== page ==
Q & A: Christian dating a Muslim

Question: Christian dating a Muslim..

I am a Christian. I made a mistake. A big one. I just graduated from college and moved in with my boyfriend, who follows the Islamic faith. At the time it happened, I was quite insecure with a hallowing faith. I thought I had the capacity to influence him. He has spent a lot of time with my family, who speak openly to him about God and the love God has for him. My mom bought him the new testament which he accepted graciously.

Last night, he read a text my dad sent me about his concerns with me dating a Muslim. Instantly, my boyfriend started going after my faith, questioning everything about the Bible, saying Jesus is not God, and the Bible is corrupt. He is draining me emotionally. He says I believe in what is wrong and God told him to tell me… My family told me I can move in with them – give me a chance to begin again, and go back to school (my job here is good, but not what I want to be doing forever), but uprooting is scary, and telling my boyfriend is even scarier. So, I guess I want to ask for advice and prayers if you think about me. I just joined this community and I am happy it exists – I have really underestimated the power of fellowship with other believers.

My response:

Ask yourself the following question “If he never converts to Christianity, would I be content and happy in a long-term relationship?” If the answer to this question is no, then it means you entered the relationship not based on who he was, but who you wanted him to be. If he also harbored the same hope of influencing you, then it means you two had the same idea and are now just clashing because you are experiencing the disappointments of your expectations through each other. Your fears are just blindfolds preventing you from being honest with yourself. In life we always have a choice, the only question is: how much discomfort are we willing to endure to follow our decision.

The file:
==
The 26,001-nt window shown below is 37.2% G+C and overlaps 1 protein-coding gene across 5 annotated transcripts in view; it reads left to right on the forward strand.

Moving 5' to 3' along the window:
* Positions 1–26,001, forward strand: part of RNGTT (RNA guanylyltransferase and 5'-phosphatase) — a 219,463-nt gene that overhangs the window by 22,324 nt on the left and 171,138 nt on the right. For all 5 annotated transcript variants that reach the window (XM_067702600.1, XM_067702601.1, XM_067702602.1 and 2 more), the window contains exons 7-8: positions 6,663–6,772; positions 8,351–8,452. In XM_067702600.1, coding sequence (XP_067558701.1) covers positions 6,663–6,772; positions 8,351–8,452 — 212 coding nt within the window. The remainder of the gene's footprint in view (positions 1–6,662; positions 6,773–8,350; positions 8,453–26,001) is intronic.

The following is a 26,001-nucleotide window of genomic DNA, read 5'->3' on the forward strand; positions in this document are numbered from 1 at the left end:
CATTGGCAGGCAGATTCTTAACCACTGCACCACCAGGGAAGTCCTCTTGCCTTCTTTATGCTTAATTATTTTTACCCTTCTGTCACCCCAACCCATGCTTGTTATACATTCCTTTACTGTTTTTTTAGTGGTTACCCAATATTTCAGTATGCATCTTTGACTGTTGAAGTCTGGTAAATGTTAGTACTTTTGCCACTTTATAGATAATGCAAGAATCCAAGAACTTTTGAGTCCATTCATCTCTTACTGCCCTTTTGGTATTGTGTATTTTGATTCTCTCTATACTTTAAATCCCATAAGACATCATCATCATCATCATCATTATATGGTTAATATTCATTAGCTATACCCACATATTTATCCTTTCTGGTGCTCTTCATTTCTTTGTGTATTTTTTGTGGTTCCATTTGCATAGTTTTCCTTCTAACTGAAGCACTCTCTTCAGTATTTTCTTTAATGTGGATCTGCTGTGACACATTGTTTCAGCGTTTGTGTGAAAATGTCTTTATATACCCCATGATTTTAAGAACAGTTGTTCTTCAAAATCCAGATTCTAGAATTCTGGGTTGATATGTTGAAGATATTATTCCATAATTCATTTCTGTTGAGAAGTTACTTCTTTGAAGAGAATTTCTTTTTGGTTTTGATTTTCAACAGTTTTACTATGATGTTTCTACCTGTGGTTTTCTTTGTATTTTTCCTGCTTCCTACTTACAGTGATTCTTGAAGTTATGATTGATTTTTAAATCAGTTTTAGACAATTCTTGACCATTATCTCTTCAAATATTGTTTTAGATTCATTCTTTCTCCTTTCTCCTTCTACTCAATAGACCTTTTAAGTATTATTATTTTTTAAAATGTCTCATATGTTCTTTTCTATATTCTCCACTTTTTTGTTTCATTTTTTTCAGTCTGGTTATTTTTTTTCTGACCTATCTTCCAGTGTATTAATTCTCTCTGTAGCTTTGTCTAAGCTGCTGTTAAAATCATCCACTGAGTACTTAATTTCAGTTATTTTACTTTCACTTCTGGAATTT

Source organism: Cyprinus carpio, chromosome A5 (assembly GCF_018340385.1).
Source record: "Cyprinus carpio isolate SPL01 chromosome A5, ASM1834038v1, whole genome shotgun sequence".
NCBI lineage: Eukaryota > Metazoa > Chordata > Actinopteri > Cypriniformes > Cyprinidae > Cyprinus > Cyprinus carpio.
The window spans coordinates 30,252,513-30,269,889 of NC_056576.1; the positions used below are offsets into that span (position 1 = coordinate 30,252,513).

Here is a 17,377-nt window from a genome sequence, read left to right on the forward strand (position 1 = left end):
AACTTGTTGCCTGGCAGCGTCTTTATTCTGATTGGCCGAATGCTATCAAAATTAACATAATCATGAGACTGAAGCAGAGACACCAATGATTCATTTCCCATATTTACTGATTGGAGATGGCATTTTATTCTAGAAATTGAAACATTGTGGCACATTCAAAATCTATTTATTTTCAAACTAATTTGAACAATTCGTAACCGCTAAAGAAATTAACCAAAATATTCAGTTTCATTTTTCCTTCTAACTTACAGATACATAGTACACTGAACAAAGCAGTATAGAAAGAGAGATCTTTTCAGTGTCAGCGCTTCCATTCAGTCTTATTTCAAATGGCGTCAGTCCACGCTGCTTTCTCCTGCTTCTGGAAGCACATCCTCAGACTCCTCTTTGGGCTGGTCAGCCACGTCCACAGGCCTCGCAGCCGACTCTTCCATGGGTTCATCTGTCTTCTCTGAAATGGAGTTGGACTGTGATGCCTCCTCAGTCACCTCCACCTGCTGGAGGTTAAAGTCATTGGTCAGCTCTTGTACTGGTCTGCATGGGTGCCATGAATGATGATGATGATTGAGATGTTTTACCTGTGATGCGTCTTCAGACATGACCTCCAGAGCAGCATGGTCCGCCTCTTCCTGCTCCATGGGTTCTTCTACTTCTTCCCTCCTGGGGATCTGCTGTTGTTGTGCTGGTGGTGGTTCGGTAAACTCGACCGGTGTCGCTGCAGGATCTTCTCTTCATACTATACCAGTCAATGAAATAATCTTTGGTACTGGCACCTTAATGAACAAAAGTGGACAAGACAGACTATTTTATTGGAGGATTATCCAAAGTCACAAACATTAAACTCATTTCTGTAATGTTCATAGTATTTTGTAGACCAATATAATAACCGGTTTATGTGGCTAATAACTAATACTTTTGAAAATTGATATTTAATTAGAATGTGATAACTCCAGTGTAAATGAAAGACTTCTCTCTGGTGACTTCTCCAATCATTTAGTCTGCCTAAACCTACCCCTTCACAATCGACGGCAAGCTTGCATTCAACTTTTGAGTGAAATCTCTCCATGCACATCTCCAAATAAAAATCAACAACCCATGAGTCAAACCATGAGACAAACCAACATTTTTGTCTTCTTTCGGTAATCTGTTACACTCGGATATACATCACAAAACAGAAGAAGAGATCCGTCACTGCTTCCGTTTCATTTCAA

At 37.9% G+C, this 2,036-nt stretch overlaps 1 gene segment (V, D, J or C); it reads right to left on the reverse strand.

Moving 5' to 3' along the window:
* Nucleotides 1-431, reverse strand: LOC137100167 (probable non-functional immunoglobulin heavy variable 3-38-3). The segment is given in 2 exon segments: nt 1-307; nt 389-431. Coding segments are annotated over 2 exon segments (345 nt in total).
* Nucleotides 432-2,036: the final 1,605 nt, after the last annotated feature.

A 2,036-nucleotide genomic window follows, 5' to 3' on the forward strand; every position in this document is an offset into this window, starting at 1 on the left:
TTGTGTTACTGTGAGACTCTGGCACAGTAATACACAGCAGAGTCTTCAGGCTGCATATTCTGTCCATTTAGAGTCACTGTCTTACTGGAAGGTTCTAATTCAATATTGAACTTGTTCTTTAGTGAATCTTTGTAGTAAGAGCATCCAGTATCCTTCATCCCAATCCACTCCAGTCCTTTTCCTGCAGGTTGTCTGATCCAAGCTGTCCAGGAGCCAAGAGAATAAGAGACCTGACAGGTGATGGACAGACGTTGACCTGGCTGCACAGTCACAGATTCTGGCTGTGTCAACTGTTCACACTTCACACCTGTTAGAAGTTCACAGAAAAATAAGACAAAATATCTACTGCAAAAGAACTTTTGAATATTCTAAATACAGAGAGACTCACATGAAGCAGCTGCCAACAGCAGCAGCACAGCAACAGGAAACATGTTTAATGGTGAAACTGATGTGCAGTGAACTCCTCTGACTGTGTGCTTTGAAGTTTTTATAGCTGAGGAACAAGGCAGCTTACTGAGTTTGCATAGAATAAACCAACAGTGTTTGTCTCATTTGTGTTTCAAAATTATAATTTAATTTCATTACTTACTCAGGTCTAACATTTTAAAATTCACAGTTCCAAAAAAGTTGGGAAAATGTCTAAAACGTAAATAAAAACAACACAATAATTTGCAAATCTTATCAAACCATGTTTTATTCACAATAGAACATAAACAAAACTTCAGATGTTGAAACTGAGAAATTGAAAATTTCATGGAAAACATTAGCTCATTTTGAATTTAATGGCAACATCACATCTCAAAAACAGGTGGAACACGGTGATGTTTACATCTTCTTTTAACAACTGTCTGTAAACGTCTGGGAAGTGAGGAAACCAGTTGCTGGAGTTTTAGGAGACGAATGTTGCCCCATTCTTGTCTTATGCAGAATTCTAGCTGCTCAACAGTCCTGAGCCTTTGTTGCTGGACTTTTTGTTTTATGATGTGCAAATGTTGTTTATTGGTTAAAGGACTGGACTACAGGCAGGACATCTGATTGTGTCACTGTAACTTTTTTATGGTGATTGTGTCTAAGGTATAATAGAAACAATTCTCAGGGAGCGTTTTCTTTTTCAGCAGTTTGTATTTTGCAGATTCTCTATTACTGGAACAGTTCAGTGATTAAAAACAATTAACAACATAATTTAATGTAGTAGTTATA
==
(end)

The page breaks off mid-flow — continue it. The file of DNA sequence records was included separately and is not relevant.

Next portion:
Keep it simple and boil it down to the question: “do I see a promising future?” If yes, continue onward. If no, then make a change. In the latter case, the only thing to do is muster strength and act. If we fear the unknown enough to abort our decision at the first sight of discomfort, it simply means two things: 1) we are not firmly grounded enough in our decision, and 2) we are willing to sacrifice our own future happiness for the sake of temporary convenience.

Experience is the best teacher. In this regard, I sincerely wish you well in whatever decision you make!

~Ikenna Q. Ezealah

About Ikenna Q Ezealah

Ikenna Q Ezealah is a writer, author and essayist whose themes embrace human-spiritual development.
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